More than ever, key infrastructure issues like regulated access, public-private partnerships and vertical separation are mired in conflict, with scant prospect of change.
The Pilbara railway operators, Rio Tinto and BHP Billiton, front the Australian Competition Tribunal this week to argue against Part IIIA access to its closed, vertically-integrated logistics chain. Expected to drag on until Christmas, one doesn’t sense the millions of dollars in fees and hours of precious management time will resolve anything of significance for investors, managers or the rest of us.
Rio and BHP claim legislatively enforced access by Fortescue will compromise their single-user operations. The argument hinges on the idea that the whole infrastructure chain - in this case, railways lines, train sets, port facilities, shipping lines - is greater than the sum of its parts. Because the nature of this synergy cannot be pre-empted, it’s paramount someone assume sole responsibility for making the subjective judgments needed to optimise the system. Access by other parties is permissible, provided they submit to the absolute authority of the incumbent.
This of course raises the legitimate policy issue of monopoly power abuse. In the case of the Pilbara, it’s about using mandated third party access to increase competition in the market for mining tenements.
In assessing the pros and cons it’s fair to assume that Fortescue, being a competitor, will be happy to disadvantage Rio and BHP by using regulation to put its needs before those of the network. Though they claim to be about efficiency, regulators are obliged to make competition the priority.
Crucially, the incalculable costs imposed on infrastructure managers, including the chilling effects on investment, are not formally recognised. It’s too confronting to acknowledge that legislated access, in effect, exchanges the possible inefficiencies of unfettered monopolies for the rent-seeking of third parties using regulatory bias to achieve subsidised access to the detriment of the whole system.
Maybe this is what some of the old hands in the state-owned utilities were on about when they expressed concerns over National Competition Policy during its roll out in the 1990s.
“But it makes no sense to separate the infrastructure and encourage competition,” I was once told by an insistent rail CEO. “They must all work together as one”.
As cynical reformers we assumed this to be an example of a monopolist protecting its privileged position.
In hindsight, glossing over the true costs of NCP and third party access was necessary. Australia’s infrastructure performance has benefited from greater transparency and competitive pressure. The availability of low-hanging fruit ensured most stakeholders across different infrastructure sectors focused on improving things to the benefit of all. But now the gains have been realised, and third party access is being applied to already-efficient facilities like the Pilbara, the tough philosophical questions that weren’t properly addressed, have come back to haunt us.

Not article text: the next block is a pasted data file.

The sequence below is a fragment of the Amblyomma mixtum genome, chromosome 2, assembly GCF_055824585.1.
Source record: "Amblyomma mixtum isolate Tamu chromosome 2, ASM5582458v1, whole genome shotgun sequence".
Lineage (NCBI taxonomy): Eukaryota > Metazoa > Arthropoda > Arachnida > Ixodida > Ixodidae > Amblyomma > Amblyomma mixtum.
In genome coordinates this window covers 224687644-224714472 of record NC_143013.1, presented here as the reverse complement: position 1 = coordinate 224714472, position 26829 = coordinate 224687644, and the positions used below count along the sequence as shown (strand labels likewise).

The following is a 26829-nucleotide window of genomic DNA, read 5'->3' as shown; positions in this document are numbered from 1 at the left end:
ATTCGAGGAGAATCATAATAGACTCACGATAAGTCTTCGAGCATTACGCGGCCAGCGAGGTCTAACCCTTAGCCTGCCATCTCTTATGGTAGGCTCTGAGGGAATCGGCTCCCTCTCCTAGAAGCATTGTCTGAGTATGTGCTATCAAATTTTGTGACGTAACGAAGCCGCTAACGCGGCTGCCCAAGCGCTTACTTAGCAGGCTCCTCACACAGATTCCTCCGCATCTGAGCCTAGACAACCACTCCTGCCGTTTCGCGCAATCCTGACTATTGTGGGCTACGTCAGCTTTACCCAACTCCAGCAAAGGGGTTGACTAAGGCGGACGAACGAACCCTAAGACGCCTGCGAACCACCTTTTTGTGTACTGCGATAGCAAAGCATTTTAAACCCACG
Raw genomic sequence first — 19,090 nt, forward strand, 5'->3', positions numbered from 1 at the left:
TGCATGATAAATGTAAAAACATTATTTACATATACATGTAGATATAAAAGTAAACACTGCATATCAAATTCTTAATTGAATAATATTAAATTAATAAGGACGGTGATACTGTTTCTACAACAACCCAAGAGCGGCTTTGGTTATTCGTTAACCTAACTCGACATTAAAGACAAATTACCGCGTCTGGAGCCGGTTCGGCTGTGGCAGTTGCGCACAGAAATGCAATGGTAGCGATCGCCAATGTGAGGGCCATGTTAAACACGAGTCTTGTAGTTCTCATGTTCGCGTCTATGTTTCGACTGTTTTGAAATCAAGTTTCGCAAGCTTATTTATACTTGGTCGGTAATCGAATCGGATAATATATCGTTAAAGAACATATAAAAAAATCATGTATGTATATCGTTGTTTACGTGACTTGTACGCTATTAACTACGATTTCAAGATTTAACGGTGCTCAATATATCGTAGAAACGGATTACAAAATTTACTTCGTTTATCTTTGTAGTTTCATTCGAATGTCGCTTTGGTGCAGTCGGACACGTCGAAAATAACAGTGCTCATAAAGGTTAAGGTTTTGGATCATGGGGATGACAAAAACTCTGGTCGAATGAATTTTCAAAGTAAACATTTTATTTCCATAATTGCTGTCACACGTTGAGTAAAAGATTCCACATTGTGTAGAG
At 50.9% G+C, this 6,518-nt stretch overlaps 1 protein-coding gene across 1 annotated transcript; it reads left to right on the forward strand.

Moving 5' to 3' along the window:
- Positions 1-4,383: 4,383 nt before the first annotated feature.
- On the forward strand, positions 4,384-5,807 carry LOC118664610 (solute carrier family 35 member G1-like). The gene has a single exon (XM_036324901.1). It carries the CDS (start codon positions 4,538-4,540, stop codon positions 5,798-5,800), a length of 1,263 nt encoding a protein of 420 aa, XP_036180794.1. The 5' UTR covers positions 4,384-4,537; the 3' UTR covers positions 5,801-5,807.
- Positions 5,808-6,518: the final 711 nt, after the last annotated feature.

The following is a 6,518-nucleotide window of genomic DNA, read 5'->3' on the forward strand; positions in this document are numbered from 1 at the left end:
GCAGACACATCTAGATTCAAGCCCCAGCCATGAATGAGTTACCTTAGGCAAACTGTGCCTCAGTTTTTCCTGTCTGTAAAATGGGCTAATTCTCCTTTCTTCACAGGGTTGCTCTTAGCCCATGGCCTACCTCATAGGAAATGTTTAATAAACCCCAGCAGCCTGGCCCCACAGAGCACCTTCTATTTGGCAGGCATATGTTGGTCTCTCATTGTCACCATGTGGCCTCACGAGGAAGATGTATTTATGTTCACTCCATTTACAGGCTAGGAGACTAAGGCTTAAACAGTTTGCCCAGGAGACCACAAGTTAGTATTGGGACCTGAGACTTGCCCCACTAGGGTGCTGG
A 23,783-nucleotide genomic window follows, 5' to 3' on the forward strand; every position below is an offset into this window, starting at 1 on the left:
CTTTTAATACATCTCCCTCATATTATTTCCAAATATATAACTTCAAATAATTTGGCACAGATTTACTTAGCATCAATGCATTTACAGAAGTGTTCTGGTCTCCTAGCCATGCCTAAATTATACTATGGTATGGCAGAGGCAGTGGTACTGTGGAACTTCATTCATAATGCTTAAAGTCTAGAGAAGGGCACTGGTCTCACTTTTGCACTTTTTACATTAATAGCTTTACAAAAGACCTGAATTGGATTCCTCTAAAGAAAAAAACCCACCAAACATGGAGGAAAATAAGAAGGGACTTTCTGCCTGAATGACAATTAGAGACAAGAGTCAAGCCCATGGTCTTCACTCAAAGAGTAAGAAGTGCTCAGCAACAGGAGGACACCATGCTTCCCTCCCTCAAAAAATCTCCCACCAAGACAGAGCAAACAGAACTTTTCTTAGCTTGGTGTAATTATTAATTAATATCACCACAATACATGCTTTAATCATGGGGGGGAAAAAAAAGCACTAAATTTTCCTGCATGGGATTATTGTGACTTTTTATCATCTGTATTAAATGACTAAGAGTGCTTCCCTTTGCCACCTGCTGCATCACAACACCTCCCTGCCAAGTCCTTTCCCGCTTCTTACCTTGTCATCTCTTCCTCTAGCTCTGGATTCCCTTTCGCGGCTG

As Sol Trujillo found, no one wants to openly debate these big picture dynamics as they would call into question the validity of the current policy framework and put the jobs of thousands of regulators, lawyers and consultants at risk. It’s much easier for politicians and the ACCC to convince a fearful community that the tools of democracy, having succeeded with so much in the past, can solve any problem of their choosing.
The Pilbara access case could be a watershed for economic policy if Rio and BHP elevate the arguments above the usual legal head-butting.
An infrastructure-based supply chain - whether transport, telecommunications, energy or water - can be vertically separated or integrated, public or private, multi or single user, and still be efficient if, and only if, all the participants, big and small, make it about the whole and not themselves. If this is accepted, it then stands to reason that policies that actively promote self interests and competition, as Part IIIA does, will never achieve our goal. While the rhetoric says it’s purely a means to efficiency, the truth is managed competition always becomes a costly and divisive end in itself.
As very often in life, there is no final solution for infrastructure, only a tough choice between two mutually exclusive options. There’s the much-maligned do nothing, trust that the parties involved will, however unevenly distributed the negotiating power, work it out, or maybe not. Or, we can tolerate the institutionalised conflict and inefficiency caused by Part IIIA.
If we continue to opt for the latter, then let’s at least have the courage to admit to the consequences.